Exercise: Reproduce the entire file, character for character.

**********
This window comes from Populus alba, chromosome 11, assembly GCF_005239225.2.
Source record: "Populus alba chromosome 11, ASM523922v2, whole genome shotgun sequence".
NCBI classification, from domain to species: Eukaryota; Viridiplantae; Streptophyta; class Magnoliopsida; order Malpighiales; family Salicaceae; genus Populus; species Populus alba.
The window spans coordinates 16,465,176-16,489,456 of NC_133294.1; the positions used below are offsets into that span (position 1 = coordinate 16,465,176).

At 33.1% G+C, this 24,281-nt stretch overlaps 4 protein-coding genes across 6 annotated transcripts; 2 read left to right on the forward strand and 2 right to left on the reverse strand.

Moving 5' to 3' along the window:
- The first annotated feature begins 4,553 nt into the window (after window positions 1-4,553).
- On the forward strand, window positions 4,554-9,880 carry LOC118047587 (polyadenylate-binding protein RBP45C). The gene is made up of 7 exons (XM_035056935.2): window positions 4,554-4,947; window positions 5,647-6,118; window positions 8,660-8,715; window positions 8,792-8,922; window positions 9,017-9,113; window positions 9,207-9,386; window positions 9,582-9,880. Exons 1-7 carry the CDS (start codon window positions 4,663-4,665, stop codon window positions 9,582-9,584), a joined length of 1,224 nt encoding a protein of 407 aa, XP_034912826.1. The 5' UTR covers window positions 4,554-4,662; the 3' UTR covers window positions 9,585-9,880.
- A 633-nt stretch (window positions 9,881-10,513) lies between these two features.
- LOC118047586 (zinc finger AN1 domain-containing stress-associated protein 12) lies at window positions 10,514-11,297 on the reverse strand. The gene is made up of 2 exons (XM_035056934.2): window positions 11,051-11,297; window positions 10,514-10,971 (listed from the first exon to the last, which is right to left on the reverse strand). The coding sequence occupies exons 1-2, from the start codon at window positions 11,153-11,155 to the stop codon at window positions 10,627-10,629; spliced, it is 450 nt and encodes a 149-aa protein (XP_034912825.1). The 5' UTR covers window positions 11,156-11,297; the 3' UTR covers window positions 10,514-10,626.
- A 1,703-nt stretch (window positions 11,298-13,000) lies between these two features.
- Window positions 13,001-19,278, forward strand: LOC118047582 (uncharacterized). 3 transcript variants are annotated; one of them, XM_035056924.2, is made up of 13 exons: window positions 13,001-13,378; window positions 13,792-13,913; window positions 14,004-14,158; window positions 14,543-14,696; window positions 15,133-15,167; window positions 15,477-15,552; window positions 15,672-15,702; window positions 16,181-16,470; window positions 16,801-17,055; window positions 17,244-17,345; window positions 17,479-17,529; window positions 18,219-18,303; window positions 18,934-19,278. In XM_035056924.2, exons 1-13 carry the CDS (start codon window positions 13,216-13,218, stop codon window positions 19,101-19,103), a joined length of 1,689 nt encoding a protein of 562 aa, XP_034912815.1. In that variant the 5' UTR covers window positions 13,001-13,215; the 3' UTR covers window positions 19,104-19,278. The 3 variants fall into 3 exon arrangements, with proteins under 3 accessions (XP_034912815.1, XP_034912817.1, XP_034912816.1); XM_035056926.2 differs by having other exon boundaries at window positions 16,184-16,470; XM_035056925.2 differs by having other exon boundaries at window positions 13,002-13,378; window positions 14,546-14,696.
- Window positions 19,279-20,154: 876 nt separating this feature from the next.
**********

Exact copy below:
This window comes from Populus alba, chromosome 11, assembly GCF_005239225.2.
Source record: "Populus alba chromosome 11, ASM523922v2, whole genome shotgun sequence".
NCBI classification, from domain to species: Eukaryota; Viridiplantae; Streptophyta; class Magnoliopsida; order Malpighiales; family Salicaceae; genus Populus; species Populus alba.
The window spans coordinates 16,465,176-16,489,456 of NC_133294.1; the positions used below are offsets into that span (position 1 = coordinate 16,465,176).

At 33.1% G+C, this 24,281-nt stretch overlaps 4 protein-coding genes across 6 annotated transcripts; 2 read left to right on the forward strand and 2 right to left on the reverse strand.

Moving 5' to 3' along the window:
- The first annotated feature begins 4,553 nt into the window (after window positions 1-4,553).
- On the forward strand, window positions 4,554-9,880 carry LOC118047587 (polyadenylate-binding protein RBP45C). The gene is made up of 7 exons (XM_035056935.2): window positions 4,554-4,947; window positions 5,647-6,118; window positions 8,660-8,715; window positions 8,792-8,922; window positions 9,017-9,113; window positions 9,207-9,386; window positions 9,582-9,880. Exons 1-7 carry the CDS (start codon window positions 4,663-4,665, stop codon window positions 9,582-9,584), a joined length of 1,224 nt encoding a protein of 407 aa, XP_034912826.1. The 5' UTR covers window positions 4,554-4,662; the 3' UTR covers window positions 9,585-9,880.
- A 633-nt stretch (window positions 9,881-10,513) lies between these two features.
- LOC118047586 (zinc finger AN1 domain-containing stress-associated protein 12) lies at window positions 10,514-11,297 on the reverse strand. The gene is made up of 2 exons (XM_035056934.2): window positions 11,051-11,297; window positions 10,514-10,971 (listed from the first exon to the last, which is right to left on the reverse strand). The coding sequence occupies exons 1-2, from the start codon at window positions 11,153-11,155 to the stop codon at window positions 10,627-10,629; spliced, it is 450 nt and encodes a 149-aa protein (XP_034912825.1). The 5' UTR covers window positions 11,156-11,297; the 3' UTR covers window positions 10,514-10,626.
- A 1,703-nt stretch (window positions 11,298-13,000) lies between these two features.
- Window positions 13,001-19,278, forward strand: LOC118047582 (uncharacterized). 3 transcript variants are annotated; one of them, XM_035056924.2, is made up of 13 exons: window positions 13,001-13,378; window positions 13,792-13,913; window positions 14,004-14,158; window positions 14,543-14,696; window positions 15,133-15,167; window positions 15,477-15,552; window positions 15,672-15,702; window positions 16,181-16,470; window positions 16,801-17,055; window positions 17,244-17,345; window positions 17,479-17,529; window positions 18,219-18,303; window positions 18,934-19,278. In XM_035056924.2, exons 1-13 carry the CDS (start codon window positions 13,216-13,218, stop codon window positions 19,101-19,103), a joined length of 1,689 nt encoding a protein of 562 aa, XP_034912815.1. In that variant the 5' UTR covers window positions 13,001-13,215; the 3' UTR covers window positions 19,104-19,278. The 3 variants fall into 3 exon arrangements, with proteins under 3 accessions (XP_034912815.1, XP_034912817.1, XP_034912816.1); XM_035056926.2 differs by having other exon boundaries at window positions 16,184-16,470; XM_035056925.2 differs by having other exon boundaries at window positions 13,002-13,378; window positions 14,546-14,696.
- Window positions 19,279-20,154: 876 nt separating this feature from the next.